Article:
👩‍💻 Decoding the packets

Looking at the Wireshark view, I noticed something peculiar - there are packets going out with JFIF in the packet content.

JFIF data in Wireshark

That’s another great clue - Stream Deck software sends JPEG files over the wire, so there is no “magic sauce” that sets images to something funky. I just need to pass the right content to the buttons. But what is the structure of the packet? To do that, I started ignoring all the frame data, and instead focus on the HID Data field, that represents the actual packet contents that the software generates. It looks like this:

0000   02 07 18 00 f8 03 00 00 ff d8 ff e0 00 10 4a 46   ..............JF
0010   49 46 00 01 01 00 00 01 00 01 00 00 ff db 00 43   IF.............C
0020   00 03 02 02 03 02 02 03 03 03 03 04 03 03 04 05   ................
0030   08 05 05 04 04 05 0a 07 07 06 08 0c 0a 0c 0c 0b   ................
0040   0a 0b 0b 0d 0e 12 10 0d 0e 11 0e 0b 0b 10 16 10   ................
0050   11 13 14 15 15 15 0c 0f 17 18 16 14 18 12 14 15   ................
0060   14 ff db 00 43 01 03 04 04 05 04 05 09 05 05 09   ....C...........
0070   14 0d 0b 0d 14 14 14 14 14 14 14 14 14 14 14 14   ................
0080   14 14 14 14 14 14 14 14 14 14 14 14 14 14 14 14   ................
...

On the surface this looks like a bunch of garbage that would be hard to parse. Unless I start looking for more clues, and the first being the fact that there is a JFIF component in all of this. I started looking at file signatures. It turns out that JPEG has a very distinct FF D8 FF E0 00 10 4A 46 “starter” - and that’s what we see in chunk above! So, it looks like, indeed, Stream Deck is sending over JPEG data. The challenge remains two-fold:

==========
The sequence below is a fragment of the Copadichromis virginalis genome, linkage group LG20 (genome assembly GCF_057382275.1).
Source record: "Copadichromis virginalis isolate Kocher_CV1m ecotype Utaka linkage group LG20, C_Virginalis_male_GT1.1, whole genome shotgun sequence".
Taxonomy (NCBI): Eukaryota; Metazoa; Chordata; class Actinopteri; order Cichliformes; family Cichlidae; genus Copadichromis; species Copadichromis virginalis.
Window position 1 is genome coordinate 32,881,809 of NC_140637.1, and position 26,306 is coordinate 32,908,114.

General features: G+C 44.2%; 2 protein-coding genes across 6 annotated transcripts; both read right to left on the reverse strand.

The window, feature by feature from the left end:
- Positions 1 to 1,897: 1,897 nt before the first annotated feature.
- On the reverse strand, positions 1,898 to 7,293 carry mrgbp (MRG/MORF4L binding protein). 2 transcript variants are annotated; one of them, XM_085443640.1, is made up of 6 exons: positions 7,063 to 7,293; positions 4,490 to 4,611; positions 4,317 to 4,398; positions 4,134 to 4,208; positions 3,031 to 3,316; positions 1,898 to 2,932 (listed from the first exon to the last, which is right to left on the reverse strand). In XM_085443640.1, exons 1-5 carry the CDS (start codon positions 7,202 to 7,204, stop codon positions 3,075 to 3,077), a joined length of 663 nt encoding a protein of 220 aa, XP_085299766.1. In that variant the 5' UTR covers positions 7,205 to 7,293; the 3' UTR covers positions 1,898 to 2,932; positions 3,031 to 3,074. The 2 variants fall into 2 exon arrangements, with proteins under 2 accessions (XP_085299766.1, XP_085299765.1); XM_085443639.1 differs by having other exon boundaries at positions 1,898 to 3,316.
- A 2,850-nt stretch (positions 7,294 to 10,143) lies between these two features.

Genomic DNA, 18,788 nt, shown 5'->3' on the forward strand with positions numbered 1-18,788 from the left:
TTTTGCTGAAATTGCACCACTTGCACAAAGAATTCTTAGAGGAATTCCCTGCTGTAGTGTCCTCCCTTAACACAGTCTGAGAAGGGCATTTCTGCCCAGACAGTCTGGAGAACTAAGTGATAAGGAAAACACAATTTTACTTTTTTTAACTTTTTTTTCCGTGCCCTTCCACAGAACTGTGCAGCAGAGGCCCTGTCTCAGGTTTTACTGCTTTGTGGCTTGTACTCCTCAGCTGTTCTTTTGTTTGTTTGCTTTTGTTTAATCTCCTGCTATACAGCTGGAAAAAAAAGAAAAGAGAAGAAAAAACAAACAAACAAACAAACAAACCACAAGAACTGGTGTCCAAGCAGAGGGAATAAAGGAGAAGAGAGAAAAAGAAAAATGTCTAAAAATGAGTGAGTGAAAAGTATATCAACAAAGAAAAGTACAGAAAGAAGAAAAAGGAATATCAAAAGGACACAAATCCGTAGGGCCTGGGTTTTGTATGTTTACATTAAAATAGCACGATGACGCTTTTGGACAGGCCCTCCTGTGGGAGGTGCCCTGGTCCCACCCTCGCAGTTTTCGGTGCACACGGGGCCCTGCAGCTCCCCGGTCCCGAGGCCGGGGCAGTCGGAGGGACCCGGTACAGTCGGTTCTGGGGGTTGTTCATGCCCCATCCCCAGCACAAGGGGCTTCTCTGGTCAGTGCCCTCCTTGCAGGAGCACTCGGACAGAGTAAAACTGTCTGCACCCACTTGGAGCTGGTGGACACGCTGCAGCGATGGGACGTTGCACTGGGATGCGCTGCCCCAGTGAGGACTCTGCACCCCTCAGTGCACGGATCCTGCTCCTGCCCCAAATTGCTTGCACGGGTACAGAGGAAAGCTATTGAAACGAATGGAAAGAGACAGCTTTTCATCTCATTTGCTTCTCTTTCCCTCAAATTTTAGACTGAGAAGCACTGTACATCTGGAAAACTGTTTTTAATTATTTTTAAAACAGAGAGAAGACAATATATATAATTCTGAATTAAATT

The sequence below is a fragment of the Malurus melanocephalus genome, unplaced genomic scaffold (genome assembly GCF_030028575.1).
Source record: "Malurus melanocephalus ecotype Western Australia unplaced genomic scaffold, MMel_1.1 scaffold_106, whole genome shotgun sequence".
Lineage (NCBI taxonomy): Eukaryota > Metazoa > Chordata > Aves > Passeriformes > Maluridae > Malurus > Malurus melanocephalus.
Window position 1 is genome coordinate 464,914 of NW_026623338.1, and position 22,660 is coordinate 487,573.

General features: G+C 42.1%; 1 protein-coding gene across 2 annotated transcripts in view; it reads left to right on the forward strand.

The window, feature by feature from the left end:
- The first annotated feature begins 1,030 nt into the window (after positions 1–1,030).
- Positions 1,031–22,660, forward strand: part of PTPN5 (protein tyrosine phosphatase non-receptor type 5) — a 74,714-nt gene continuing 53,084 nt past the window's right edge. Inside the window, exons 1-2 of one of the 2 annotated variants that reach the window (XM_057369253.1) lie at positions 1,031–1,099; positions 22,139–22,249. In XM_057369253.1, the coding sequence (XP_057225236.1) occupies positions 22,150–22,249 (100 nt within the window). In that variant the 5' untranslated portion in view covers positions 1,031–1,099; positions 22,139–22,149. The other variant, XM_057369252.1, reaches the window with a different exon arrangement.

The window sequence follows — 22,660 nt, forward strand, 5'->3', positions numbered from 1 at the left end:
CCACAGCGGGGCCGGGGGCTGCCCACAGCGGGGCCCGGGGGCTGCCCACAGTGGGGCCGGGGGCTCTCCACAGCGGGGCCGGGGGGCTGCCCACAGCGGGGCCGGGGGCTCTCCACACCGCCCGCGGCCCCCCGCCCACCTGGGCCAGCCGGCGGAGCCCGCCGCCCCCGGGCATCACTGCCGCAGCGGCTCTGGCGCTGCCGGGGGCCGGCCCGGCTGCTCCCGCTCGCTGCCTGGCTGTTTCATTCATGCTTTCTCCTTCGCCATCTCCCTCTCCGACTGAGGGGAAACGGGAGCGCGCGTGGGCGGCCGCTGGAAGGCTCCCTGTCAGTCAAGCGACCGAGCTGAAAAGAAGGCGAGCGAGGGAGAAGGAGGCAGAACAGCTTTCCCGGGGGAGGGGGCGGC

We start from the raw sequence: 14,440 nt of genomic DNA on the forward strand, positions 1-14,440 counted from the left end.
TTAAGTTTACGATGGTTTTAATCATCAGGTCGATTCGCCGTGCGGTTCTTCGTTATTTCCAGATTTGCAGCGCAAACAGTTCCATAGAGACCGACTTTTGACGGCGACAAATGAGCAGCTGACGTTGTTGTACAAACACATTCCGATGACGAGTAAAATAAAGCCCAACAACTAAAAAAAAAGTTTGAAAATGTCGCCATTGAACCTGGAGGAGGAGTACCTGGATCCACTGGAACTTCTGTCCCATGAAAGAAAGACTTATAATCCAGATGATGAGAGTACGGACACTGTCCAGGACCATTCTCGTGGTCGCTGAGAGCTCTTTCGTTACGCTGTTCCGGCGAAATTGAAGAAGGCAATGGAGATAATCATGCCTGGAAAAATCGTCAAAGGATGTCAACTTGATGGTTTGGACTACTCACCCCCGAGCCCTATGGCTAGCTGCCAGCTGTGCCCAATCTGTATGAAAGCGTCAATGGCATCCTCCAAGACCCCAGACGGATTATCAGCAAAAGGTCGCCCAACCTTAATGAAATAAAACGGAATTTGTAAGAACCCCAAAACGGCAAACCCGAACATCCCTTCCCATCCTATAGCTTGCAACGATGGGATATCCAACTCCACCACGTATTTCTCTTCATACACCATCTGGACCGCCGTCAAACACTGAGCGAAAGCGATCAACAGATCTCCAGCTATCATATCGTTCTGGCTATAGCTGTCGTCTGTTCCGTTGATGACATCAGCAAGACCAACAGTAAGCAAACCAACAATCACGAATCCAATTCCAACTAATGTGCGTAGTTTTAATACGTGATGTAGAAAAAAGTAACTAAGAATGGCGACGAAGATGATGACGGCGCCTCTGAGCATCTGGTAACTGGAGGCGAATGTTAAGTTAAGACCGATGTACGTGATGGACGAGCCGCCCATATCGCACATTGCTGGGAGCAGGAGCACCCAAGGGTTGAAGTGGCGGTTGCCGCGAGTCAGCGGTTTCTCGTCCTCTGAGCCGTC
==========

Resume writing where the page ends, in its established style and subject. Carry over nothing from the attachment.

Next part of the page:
1. Taking the existing JPEG content from a packet does not produce a valid image. It seems that the image is transmitted in chunks.
  2. There is a header, that is added as a prefix to the JPEG payload, that I have no idea about.

Let’s start with (1) - this problem is easily resolved by looking at other packets that are being transmitted in sequence. It turns out that my hypothesis was right. A data packet to set the image is limited to 1024 bytes, as seen from the Packet Data Length property, so if the image is more than 1024 bytes (not the full size - we’ll find out why shortly), then it’s being split in multiple packets that are transmitted to the device.

Upon closer inspection (and many packets later), I realized that the first 8 bytes are always the header. That is, the payload is actually 1016 bytes, with 8 preceding bytes that describe the packet. What do they mean? Let’s start by looking at the chunk above, and specifically the first 8 bytes:

1 2 3 4 5 6 7 8
02 07 18 00 f8 03 00 00

Looking at many packets sent from the Stream Deck software to the device when setting a button image, I noticed the following pattern:

  1. The first byte is always 02. This identifies the only output report that the Stream Deck has (since first byte is always the report identifier).
  2. The second byte is always 0x07. Assuming that it represents the command to set the image.
  3. The third byte is the ID of the button that needs to be set. Keep in mind that this is the hexadecimal value of the button, not integer. So, 18 above would actually be the 24th button.
  4. The fourth byte tells whether the current packet is the final packet in a sequence to set the image (it’s either 0x00 or 0x01).